Skip to Content

Switzerland Still Considered Most Innovative

The 2013 Global Innovation Index looks very similar to last year’s, but its ranking of the most efficient innovators features several new names.

What makes a nation innovative? A series of factors that probably do not change much from year to year.

Switzerland remained the most innovative nation in the world in the 2013 Global Innovation Index, the sixth edition of an annual report published by the World Intellectual Property Organization, the French business school INSEAD, and Cornell University. In fact, all of the top 25 countries on the list were in the top 25 last year, too.

The index ranks 142 world economies using 84 indicators seen as reflecting “innovation capabilities,” as well as actual innovation. To gauge a country’s capacity for invention, the authors consider variables like political stability, the availability of education, and regulatory environment. To measure output, they counted things like new patents, exports, and scientific and technical journal articles.

As we’ve noted before (see “The Innovation Efficiency Index”), a subset of this annual report produces a more surprising set of countries because it tries to weigh innovation output per input to determine which countries get the most out of suboptimal environments. Last year’s most efficient innovator, China, fell to 14th this year and was replaced by Mali, which joined Guinea, Swaziland, Indonesia, Nigeria, Kuwait, Costa Rica, and Venezuela as new entrants to the top 10.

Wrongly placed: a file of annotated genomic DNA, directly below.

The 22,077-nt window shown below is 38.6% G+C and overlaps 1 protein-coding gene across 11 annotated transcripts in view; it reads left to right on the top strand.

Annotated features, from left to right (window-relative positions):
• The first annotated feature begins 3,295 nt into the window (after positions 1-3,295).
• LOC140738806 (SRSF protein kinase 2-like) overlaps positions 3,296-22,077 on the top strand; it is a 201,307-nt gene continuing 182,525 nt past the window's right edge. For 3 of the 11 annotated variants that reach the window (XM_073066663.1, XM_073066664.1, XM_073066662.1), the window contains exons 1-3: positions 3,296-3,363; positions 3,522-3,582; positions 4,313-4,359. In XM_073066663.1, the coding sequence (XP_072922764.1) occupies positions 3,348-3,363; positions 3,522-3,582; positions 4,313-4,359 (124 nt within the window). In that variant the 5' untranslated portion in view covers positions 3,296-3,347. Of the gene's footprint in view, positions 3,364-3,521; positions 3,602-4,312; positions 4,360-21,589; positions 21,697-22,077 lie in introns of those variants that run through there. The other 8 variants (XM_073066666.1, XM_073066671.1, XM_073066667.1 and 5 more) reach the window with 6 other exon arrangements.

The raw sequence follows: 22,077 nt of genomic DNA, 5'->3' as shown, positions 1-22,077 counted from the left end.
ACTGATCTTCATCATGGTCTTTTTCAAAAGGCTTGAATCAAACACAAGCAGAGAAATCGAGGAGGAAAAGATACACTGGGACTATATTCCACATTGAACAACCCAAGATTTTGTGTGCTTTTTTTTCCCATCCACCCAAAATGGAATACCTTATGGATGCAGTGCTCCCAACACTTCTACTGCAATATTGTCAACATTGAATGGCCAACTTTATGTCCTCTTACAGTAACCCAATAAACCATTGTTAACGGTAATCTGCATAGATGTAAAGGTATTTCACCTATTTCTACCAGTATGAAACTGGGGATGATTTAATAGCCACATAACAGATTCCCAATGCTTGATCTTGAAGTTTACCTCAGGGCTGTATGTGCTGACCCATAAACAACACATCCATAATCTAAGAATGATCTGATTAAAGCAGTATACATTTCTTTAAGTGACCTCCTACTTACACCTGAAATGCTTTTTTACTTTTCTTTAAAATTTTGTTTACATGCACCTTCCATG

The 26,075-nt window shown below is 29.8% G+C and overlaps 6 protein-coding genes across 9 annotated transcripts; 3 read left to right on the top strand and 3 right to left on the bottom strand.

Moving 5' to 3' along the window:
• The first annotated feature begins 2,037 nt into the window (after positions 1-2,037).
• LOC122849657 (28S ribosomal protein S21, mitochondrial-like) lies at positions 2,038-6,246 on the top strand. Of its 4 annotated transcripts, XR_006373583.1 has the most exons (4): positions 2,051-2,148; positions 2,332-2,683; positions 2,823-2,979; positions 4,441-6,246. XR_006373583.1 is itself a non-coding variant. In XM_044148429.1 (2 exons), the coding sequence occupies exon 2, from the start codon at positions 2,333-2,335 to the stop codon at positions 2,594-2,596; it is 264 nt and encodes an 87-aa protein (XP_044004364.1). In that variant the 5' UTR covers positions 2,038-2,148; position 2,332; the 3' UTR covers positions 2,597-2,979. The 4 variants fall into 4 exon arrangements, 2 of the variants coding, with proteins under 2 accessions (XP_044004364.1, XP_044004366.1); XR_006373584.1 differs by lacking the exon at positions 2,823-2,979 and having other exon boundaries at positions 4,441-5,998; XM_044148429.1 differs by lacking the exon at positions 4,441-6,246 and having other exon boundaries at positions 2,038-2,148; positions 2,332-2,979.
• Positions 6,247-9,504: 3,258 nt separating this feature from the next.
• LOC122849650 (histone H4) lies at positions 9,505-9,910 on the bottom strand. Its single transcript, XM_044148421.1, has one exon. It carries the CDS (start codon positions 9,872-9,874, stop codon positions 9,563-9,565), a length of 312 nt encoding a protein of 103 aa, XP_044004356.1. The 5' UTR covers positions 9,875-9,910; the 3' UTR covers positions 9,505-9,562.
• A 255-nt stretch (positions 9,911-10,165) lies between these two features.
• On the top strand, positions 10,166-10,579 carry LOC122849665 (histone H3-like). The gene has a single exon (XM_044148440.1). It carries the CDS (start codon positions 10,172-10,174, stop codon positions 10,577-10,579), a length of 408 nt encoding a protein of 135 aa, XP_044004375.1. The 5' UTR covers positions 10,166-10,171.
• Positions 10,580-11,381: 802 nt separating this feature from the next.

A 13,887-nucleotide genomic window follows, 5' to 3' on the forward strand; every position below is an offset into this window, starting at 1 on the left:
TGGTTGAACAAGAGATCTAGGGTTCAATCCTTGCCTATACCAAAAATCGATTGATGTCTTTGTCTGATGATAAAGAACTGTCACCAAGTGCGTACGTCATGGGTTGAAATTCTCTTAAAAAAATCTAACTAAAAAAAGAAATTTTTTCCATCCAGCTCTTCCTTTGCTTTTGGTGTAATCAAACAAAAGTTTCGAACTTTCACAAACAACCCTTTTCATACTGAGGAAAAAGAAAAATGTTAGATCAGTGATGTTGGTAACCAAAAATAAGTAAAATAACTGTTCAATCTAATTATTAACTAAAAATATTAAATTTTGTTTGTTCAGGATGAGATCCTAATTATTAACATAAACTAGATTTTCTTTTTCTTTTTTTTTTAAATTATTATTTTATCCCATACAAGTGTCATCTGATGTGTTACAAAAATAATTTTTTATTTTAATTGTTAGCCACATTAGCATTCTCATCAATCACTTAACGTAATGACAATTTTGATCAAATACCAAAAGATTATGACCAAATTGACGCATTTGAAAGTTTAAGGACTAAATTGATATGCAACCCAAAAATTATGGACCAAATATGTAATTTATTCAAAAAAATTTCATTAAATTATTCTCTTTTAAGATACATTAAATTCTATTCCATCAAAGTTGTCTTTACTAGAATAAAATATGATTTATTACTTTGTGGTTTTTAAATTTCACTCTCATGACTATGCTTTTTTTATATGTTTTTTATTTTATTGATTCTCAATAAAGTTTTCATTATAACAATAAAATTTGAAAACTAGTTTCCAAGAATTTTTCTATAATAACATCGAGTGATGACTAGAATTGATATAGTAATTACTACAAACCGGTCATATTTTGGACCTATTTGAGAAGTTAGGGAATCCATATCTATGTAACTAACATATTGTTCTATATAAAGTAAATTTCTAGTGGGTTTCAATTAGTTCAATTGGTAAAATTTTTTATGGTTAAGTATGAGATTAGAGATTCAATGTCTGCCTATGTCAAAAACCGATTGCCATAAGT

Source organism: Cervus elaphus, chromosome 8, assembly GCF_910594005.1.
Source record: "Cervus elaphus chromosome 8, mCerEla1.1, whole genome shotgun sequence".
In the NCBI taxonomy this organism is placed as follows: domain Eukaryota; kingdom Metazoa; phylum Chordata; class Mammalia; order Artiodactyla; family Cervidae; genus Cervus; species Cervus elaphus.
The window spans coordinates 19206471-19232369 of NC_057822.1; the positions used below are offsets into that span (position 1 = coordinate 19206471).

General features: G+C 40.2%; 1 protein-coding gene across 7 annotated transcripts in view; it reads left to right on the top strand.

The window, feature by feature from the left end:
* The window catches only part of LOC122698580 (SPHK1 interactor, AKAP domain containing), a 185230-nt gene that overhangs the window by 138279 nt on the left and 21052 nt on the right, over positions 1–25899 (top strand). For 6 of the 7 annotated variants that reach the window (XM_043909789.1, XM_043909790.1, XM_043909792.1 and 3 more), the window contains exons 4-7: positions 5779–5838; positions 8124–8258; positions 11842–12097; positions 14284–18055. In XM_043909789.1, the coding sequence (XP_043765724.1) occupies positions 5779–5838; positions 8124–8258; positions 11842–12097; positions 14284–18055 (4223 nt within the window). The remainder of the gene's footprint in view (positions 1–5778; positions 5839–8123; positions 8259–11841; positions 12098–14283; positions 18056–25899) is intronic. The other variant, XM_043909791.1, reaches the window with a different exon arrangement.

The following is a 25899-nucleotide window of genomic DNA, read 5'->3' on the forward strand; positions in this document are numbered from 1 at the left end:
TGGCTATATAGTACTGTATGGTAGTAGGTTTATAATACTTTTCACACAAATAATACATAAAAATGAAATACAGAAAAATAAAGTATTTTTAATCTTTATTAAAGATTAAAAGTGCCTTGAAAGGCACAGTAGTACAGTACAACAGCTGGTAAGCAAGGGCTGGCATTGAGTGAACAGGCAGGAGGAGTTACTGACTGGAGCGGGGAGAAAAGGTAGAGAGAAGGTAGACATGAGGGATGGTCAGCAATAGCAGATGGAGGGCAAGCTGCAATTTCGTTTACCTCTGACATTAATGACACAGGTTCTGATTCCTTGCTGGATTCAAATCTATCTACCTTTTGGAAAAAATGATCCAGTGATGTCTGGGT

Keep Reading

Most Popular

10 Breakthrough Technologies 2024

Every year, we look for promising technologies poised to have a real impact on the world. Here are the advances that we think matter most right now.

Scientists are finding signals of long covid in blood. They could lead to new treatments.

Faults in a certain part of the immune system might be at the root of some long covid cases, new research suggests.

AI for everything: 10 Breakthrough Technologies 2024

Generative AI tools like ChatGPT reached mass adoption in record time, and reset the course of an entire industry.

What’s next for AI in 2024

Our writers look at the four hot trends to watch out for this year

Stay connected

Illustration by Rose Wong

Get the latest updates from
MIT Technology Review

Discover special offers, top stories, upcoming events, and more.

Thank you for submitting your email!

Explore more newsletters

It looks like something went wrong.

We’re having trouble saving your preferences. Try refreshing this page and updating them one more time. If you continue to get this message, reach out to us at customer-service@technologyreview.com with a list of newsletters you’d like to receive.